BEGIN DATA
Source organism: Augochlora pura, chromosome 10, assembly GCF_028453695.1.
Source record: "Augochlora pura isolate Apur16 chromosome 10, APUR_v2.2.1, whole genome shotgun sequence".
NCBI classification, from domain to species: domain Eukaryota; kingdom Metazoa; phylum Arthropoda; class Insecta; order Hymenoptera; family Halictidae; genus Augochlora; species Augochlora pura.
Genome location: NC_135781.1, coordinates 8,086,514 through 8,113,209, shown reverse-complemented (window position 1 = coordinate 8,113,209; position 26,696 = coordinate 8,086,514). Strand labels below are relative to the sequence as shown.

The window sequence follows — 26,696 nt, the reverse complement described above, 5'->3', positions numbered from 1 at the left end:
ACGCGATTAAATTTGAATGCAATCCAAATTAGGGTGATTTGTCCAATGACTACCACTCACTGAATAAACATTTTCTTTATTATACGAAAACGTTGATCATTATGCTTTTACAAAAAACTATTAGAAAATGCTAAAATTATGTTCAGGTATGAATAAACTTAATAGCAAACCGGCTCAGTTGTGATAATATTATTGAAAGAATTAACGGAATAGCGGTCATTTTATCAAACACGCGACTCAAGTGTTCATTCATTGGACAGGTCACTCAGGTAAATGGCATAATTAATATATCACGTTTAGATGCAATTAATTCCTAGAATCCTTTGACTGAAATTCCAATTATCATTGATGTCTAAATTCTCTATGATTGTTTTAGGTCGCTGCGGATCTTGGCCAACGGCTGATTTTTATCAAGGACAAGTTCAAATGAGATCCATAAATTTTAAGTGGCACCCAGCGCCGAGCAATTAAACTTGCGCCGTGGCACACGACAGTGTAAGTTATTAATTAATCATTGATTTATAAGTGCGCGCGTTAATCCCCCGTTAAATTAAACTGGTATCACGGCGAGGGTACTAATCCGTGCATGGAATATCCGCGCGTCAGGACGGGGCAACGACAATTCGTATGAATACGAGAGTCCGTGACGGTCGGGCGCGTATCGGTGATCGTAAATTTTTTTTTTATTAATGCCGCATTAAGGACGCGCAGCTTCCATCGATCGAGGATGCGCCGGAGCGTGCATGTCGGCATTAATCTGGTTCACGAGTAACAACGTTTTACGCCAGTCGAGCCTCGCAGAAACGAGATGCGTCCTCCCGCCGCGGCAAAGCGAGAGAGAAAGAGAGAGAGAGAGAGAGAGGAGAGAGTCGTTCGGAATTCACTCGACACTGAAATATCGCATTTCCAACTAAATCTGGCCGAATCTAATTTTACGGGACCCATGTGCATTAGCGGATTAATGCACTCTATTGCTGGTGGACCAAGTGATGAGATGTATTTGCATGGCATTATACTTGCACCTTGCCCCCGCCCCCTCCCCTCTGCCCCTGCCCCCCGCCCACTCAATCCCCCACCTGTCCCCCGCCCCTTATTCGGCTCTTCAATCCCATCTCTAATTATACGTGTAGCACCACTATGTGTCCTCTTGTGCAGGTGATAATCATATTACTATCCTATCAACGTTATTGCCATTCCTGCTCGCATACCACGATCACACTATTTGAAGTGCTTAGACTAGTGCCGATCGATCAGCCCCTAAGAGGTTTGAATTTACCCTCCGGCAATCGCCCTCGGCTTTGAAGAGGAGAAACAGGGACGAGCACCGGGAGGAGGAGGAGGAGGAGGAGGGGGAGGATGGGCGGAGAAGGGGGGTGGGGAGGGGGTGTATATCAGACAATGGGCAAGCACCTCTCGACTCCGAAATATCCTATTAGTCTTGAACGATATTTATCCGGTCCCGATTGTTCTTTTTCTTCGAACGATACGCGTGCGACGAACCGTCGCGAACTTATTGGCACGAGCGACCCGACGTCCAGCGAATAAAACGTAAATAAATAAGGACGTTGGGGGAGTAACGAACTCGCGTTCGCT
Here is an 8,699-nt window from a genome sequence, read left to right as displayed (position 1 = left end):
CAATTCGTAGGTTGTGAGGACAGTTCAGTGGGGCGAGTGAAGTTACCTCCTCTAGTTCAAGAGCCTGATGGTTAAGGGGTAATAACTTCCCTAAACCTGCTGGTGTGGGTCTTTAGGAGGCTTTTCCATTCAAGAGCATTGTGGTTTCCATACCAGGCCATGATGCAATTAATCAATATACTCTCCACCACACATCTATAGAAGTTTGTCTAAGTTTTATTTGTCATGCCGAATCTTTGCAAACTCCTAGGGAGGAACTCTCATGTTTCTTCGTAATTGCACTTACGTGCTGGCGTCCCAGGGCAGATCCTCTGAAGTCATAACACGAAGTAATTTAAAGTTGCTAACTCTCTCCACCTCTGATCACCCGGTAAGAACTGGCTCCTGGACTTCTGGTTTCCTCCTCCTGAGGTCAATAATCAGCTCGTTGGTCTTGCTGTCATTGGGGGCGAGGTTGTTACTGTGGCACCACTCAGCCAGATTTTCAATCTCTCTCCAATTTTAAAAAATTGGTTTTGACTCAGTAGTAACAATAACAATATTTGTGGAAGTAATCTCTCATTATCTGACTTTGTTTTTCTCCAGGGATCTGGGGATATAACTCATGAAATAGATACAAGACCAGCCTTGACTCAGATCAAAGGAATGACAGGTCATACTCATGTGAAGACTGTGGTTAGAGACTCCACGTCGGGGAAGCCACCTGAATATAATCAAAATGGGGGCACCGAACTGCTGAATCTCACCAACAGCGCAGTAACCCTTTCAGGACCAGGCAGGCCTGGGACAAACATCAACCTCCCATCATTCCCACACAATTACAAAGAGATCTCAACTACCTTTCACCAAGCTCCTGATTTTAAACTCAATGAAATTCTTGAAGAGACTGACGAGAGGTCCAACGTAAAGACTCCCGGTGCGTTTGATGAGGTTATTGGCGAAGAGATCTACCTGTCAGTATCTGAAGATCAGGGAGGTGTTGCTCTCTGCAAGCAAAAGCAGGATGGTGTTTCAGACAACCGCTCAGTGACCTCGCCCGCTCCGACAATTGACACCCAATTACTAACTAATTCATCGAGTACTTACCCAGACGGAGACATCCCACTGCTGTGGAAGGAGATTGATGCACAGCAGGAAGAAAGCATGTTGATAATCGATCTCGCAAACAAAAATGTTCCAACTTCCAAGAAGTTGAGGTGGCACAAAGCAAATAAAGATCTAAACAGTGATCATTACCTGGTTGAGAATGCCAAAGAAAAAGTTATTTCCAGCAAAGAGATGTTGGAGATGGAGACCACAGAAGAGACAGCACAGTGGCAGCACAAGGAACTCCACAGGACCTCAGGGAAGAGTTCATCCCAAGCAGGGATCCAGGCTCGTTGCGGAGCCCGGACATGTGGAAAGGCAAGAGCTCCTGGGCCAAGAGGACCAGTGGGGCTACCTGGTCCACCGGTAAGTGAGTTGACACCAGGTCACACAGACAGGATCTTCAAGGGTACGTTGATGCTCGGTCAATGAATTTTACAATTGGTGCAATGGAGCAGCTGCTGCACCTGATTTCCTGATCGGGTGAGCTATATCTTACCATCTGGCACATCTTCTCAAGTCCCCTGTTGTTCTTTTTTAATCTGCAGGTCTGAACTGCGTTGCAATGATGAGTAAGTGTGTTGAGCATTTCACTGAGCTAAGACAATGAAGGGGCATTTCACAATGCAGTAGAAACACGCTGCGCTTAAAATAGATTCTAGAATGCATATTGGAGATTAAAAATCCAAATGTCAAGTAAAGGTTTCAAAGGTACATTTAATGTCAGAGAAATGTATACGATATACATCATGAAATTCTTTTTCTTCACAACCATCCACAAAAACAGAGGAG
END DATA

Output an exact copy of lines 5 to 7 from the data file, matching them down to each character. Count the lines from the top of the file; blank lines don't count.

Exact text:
The window sequence follows — 26,696 nt, the reverse complement described above, 5'->3', positions numbered from 1 at the left end:
ACGCGATTAAATTTGAATGCAATCCAAATTAGGGTGATTTGTCCAATGACTACCACTCACTGAATAAACATTTTCTTTATTATACGAAAACGTTGATCATTATGCTTTTACAAAAAACTATTAGAAAATGCTAAAATTATGTTCAGGTATGAATAAACTTAATAGCAAACCGGCTCAGTTGTGATAATATTATTGAAAGAATTAACGGAATAGCGGTCATTTTATCAAACACGCGACTCAAGTGTTCATTCATTGGACAGGTCACTCAGGTAAATGGCATAATTAATATATCACGTTTAGATGCAATTAATTCCTAGAATCCTTTGACTGAAATTCCAATTATCATTGATGTCTAAATTCTCTATGATTGTTTTAGGTCGCTGCGGATCTTGGCCAACGGCTGATTTTTATCAAGGACAAGTTCAAATGAGATCCATAAATTTTAAGTGGCACCCAGCGCCGAGCAATTAAACTTGCGCCGTGGCACACGACAGTGTAAGTTATTAATTAATCATTGATTTATAAGTGCGCGCGTTAATCCCCCGTTAAATTAAACTGGTATCACGGCGAGGGTACTAATCCGTGCATGGAATATCCGCGCGTCAGGACGGGGCAACGACAATTCGTATGAATACGAGAGTCCGTGACGGTCGGGCGCGTATCGGTGATCGTAAATTTTTTTTTTATTAATGCCGCATTAAGGACGCGCAGCTTCCATCGATCGAGGATGCGCCGGAGCGTGCATGTCGGCATTAATCTGGTTCACGAGTAACAACGTTTTACGCCAGTCGAGCCTCGCAGAAACGAGATGCGTCCTCCCGCCGCGGCAAAGCGAGAGAGAAAGAGAGAGAGAGAGAGAGAGGAGAGAGTCGTTCGGAATTCACTCGACACTGAAATATCGCATTTCCAACTAAATCTGGCCGAATCTAATTTTACGGGACCCATGTGCATTAGCGGATTAATGCACTCTATTGCTGGTGGACCAAGTGATGAGATGTATTTGCATGGCATTATACTTGCACCTTGCCCCCGCCCCCTCCCCTCTGCCCCTGCCCCCCGCCCACTCAATCCCCCACCTGTCCCCCGCCCCTTATTCGGCTCTTCAATCCCATCTCTAATTATACGTGTAGCACCACTATGTGTCCTCTTGTGCAGGTGATAATCATATTACTATCCTATCAACGTTATTGCCATTCCTGCTCGCATACCACGATCACACTATTTGAAGTGCTTAGACTAGTGCCGATCGATCAGCCCCTAAGAGGTTTGAATTTACCCTCCGGCAATCGCCCTCGGCTTTGAAGAGGAGAAACAGGGACGAGCACCGGGAGGAGGAGGAGGAGGAGGAGGGGGAGGATGGGCGGAGAAGGGGGGTGGGGAGGGGGTGTATATCAGACAATGGGCAAGCACCTCTCGACTCCGAAATATCCTATTAGTCTTGAACGATATTTATCCGGTCCCGATTGTTCTTTTTCTTCGAACGATACGCGTGCGACGAACCGTCGCGAACTTATTGGCACGAGCGACCCGACGTCCAGCGAATAAAACGTAAATAAATAAGGACGTTGGGGGAGTAACGAACTCGCGTTCGCT
Here is an 8,699-nt window from a genome sequence, read left to right as displayed (position 1 = left end):